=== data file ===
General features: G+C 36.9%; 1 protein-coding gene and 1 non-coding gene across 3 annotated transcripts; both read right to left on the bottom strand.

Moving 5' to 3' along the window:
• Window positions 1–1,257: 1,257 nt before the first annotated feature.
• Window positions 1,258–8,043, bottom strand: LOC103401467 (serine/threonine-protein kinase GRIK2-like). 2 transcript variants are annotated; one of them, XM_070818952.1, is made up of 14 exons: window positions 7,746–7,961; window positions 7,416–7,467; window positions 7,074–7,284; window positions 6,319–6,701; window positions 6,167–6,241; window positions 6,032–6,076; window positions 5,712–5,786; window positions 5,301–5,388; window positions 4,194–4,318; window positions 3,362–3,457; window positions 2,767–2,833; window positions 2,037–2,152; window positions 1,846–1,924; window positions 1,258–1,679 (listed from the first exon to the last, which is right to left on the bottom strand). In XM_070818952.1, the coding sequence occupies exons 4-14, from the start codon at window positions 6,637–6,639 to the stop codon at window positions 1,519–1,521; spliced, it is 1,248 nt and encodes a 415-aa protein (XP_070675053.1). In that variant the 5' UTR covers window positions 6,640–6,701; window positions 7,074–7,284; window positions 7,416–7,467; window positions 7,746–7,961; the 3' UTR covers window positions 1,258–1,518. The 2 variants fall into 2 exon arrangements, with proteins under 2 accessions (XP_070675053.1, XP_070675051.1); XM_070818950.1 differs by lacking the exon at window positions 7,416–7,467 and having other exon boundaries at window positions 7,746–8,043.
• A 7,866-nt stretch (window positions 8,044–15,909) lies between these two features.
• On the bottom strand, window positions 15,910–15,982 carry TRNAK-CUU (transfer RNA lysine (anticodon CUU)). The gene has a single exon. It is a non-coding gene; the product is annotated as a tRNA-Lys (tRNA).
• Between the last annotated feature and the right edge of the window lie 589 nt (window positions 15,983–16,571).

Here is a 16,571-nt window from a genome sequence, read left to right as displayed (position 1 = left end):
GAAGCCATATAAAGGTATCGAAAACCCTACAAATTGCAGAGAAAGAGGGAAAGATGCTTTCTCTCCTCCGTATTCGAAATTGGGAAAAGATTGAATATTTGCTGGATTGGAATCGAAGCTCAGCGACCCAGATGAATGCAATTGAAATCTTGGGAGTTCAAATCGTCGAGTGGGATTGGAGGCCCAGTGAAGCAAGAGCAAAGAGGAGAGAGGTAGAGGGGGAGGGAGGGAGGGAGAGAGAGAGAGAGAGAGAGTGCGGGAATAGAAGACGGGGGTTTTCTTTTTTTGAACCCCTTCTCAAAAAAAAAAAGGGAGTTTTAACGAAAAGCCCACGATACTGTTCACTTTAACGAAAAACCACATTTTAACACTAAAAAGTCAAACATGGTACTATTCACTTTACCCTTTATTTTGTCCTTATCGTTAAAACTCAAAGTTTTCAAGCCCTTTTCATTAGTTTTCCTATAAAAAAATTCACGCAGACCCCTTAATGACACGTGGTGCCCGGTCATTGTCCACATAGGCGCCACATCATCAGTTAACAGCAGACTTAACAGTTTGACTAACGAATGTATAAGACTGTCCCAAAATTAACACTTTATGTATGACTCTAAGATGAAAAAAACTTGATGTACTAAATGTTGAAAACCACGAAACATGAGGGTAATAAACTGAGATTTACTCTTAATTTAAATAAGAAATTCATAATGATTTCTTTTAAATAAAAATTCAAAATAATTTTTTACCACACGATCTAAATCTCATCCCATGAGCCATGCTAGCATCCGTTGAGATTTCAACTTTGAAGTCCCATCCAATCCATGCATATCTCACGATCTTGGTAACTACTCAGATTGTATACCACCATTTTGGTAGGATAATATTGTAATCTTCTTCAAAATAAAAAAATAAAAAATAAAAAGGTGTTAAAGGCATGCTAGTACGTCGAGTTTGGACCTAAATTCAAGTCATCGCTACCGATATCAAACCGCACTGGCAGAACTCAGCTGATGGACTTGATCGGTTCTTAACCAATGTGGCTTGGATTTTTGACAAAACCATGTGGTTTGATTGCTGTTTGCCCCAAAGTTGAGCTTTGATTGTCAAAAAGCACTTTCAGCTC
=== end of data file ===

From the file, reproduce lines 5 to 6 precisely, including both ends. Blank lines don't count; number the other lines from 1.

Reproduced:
• A 7,866-nt stretch (window positions 8,044–15,909) lies between these two features.
• On the bottom strand, window positions 15,910–15,982 carry TRNAK-CUU (transfer RNA lysine (anticodon CUU)). The gene has a single exon. It is a non-coding gene; the product is annotated as a tRNA-Lys (tRNA).